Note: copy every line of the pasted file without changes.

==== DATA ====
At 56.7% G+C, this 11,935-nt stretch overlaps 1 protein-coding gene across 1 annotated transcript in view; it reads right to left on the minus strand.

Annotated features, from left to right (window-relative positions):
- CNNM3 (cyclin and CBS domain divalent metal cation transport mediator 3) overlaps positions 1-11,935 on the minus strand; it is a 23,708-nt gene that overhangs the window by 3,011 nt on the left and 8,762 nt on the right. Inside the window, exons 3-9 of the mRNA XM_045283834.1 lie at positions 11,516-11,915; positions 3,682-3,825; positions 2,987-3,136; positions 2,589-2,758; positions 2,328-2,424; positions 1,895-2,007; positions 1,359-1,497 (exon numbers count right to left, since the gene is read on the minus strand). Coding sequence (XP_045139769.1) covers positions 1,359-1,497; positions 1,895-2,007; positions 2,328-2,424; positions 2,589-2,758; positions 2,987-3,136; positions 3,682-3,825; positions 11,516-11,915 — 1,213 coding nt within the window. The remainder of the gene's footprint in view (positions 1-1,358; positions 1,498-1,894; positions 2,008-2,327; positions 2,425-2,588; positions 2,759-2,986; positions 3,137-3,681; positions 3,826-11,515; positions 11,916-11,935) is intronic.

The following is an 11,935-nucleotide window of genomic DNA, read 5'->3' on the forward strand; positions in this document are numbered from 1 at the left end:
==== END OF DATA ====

At 56.7% G+C, this 11,935-nt stretch overlaps 1 protein-coding gene across 1 annotated transcript in view; it reads right to left on the minus strand.

Annotated features, from left to right (window-relative positions):
- CNNM3 (cyclin and CBS domain divalent metal cation transport mediator 3) overlaps positions 1-11,935 on the minus strand; it is a 23,708-nt gene that overhangs the window by 3,011 nt on the left and 8,762 nt on the right. Inside the window, exons 3-9 of the mRNA XM_045283834.1 lie at positions 11,516-11,915; positions 3,682-3,825; positions 2,987-3,136; positions 2,589-2,758; positions 2,328-2,424; positions 1,895-2,007; positions 1,359-1,497 (exon numbers count right to left, since the gene is read on the minus strand). Coding sequence (XP_045139769.1) covers positions 1,359-1,497; positions 1,895-2,007; positions 2,328-2,424; positions 2,589-2,758; positions 2,987-3,136; positions 3,682-3,825; positions 11,516-11,915 — 1,213 coding nt within the window. The remainder of the gene's footprint in view (positions 1-1,358; positions 1,498-1,894; positions 2,008-2,327; positions 2,425-2,588; positions 2,759-2,986; positions 3,137-3,681; positions 3,826-11,515; positions 11,916-11,935) is intronic.

The following is an 11,935-nucleotide window of genomic DNA, read 5'->3' on the forward strand; positions in this document are numbered from 1 at the left end: